10 Tips for Creating a Good User Experience with FAQs

Frequently Asked Questions can be a great solution if you find yourself answering the same questions over email and phone repeatedly. This much needed information would be accessible through self-service if it was added to your intranet opening up more of your time for other important tasks.

The first recommendation is to look at your current information architecture and add the answers to those questions in context. This reduces the numbers of places someone would need to look to find the information they are seeking and thus reduces the mental currency someone is spending on your site navigating to content. You can also use FAQ for clues where there might be issues in finding content in your current information architecture or challenges in the business process they are trying to complete.

If you have FAQs that don’t fit into your current IA, you might consider making a FAQ list. Keep these tips in mind:

Do not make up questions that are not being asked. This was listed as #7 in Nielsen Norman Group’s Top 10 Web Design Mistakes of 2002. As they warn, “Infrequently asked questions undermine users’ trust in the website and damage their understanding of its navigation.” Your FAQ list should come from emails, live questions, help desk tickets, etc. You may need to make them more generic, so they answer questions for a larger audience.

Group your FAQs by topic. It can be incredibly cumbersome to scan these lists of questions and sorting the question in alphabetical order has no known meaning to the end user. If you group by topic alphabetically, the end user can use that information architecture to quickly drill down to the area they are seeking help. As you expand these topics, you may find you have enough FAQs to create a new SharePoint page and link it to your existing information architecture. FAQ pages should not be where information goes to die. It is where new information may be starting its journey on your intranet.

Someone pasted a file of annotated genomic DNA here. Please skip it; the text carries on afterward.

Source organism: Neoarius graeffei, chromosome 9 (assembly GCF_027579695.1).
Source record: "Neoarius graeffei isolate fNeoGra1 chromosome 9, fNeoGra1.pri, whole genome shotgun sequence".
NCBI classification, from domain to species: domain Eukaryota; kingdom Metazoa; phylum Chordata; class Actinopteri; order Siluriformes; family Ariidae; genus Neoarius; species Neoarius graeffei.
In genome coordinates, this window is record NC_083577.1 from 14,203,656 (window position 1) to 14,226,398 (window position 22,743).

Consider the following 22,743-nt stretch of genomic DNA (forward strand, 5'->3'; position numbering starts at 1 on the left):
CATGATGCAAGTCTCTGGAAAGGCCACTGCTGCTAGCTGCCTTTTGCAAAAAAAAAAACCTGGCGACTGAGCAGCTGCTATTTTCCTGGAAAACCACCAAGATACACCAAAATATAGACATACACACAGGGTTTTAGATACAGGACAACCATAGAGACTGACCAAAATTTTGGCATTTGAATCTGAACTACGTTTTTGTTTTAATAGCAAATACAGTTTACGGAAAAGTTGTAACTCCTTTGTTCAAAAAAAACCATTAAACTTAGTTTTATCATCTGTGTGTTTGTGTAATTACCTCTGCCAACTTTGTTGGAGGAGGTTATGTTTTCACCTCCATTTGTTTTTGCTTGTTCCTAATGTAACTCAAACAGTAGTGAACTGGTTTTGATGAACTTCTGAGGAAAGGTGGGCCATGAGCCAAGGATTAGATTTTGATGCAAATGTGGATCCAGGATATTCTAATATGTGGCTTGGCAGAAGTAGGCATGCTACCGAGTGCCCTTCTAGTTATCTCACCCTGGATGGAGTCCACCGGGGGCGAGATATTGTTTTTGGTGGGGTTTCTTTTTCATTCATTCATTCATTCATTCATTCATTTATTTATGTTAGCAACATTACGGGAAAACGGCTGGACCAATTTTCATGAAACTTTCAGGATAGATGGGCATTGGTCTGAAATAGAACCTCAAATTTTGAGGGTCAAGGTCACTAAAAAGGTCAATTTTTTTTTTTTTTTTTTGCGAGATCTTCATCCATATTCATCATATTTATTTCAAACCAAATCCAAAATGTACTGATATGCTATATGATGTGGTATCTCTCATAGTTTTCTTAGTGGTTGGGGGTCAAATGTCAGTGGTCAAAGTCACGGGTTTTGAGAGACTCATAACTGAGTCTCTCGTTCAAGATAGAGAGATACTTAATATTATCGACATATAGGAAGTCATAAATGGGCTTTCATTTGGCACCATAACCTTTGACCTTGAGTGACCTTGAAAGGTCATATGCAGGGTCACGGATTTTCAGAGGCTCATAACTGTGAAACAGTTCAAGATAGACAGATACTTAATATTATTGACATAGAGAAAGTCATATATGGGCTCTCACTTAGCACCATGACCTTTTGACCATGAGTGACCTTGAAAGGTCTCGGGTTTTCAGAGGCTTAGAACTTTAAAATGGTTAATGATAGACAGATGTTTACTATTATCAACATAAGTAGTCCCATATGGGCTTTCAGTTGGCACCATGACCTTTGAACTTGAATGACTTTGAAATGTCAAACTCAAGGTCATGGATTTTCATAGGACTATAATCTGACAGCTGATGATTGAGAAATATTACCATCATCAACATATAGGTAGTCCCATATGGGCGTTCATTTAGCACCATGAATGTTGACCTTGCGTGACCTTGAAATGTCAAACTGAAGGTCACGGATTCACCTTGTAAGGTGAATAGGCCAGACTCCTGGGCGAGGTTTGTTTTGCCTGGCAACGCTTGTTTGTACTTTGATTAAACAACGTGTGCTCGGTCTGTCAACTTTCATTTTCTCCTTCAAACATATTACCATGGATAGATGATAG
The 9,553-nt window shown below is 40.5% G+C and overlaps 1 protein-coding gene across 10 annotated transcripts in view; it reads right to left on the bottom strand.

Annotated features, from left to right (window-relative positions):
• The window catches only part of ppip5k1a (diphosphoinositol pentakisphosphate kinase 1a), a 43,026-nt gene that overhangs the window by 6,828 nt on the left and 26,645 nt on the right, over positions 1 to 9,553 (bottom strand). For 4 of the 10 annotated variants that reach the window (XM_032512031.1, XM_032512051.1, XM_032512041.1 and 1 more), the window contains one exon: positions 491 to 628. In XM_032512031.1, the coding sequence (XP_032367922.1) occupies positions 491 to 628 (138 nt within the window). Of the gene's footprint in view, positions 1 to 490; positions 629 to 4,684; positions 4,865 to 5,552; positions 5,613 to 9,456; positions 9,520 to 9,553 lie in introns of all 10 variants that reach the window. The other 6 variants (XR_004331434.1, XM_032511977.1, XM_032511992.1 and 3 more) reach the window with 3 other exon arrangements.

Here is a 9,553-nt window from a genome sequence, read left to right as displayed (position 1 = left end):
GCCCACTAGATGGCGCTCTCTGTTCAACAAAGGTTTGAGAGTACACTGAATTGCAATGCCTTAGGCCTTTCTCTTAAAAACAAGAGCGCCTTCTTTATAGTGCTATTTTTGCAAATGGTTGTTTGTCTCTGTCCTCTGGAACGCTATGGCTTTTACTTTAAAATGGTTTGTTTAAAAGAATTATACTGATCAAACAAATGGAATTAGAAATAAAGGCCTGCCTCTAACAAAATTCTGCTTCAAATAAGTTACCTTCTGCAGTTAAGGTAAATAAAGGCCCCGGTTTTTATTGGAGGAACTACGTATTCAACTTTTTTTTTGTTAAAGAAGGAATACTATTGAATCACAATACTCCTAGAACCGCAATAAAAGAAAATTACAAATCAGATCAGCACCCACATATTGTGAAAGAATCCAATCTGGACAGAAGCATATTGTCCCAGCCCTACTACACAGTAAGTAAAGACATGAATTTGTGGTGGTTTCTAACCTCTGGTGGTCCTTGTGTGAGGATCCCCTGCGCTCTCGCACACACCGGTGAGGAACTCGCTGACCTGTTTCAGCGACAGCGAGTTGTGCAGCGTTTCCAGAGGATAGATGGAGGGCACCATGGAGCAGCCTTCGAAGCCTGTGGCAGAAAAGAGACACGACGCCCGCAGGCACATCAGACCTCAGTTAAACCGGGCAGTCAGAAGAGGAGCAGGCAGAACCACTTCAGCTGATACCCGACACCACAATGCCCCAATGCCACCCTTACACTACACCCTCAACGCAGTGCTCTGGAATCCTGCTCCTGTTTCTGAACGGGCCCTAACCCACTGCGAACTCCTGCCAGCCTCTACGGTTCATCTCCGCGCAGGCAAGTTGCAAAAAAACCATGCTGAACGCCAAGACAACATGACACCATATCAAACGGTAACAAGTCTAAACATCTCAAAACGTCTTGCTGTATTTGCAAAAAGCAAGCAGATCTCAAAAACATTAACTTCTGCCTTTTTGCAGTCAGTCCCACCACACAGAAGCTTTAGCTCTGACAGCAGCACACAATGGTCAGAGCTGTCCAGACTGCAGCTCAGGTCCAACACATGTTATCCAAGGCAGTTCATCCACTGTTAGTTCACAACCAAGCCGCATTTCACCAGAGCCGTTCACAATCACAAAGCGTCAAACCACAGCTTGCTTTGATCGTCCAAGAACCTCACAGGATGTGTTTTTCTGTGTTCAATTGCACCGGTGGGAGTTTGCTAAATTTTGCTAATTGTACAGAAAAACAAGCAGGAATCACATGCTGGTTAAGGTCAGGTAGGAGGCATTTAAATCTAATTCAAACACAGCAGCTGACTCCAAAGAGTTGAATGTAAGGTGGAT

This might be a good opportunity to use SharePoint collapsible sections with your topic titles. As of December 2021 searching on the page with Control + F will not show results in the collapsed sections so this may be reason enough to avoid collapsible sections at this time. The text in those sections will appear in search. Explore my post on Using Collapsible Sections with User Experience in Mind to learn more.

Create a strong visual hierarchy. You want your topics to be the highest visual weight on the page followed by the questions. You might consider using a bold header for the topics, then a smaller header font for the questions. Nielsen Norman Group recommends printing the FAQ page then squinting at it from 10 feet away as a quick test to decide if the headings are big enough to locate quickly.

Avoid multicolumn layouts for questions. This goes against the natural reading pattern of the F-shaped reading pattern (where end users scan titles and continue down the page).

Direct end users to related content. Your FAQ might be the first of many subsequent questions. Anticipate the end users’ needs and link them to additional helpful information. Remember to use the 4S for better link labels and keep these links: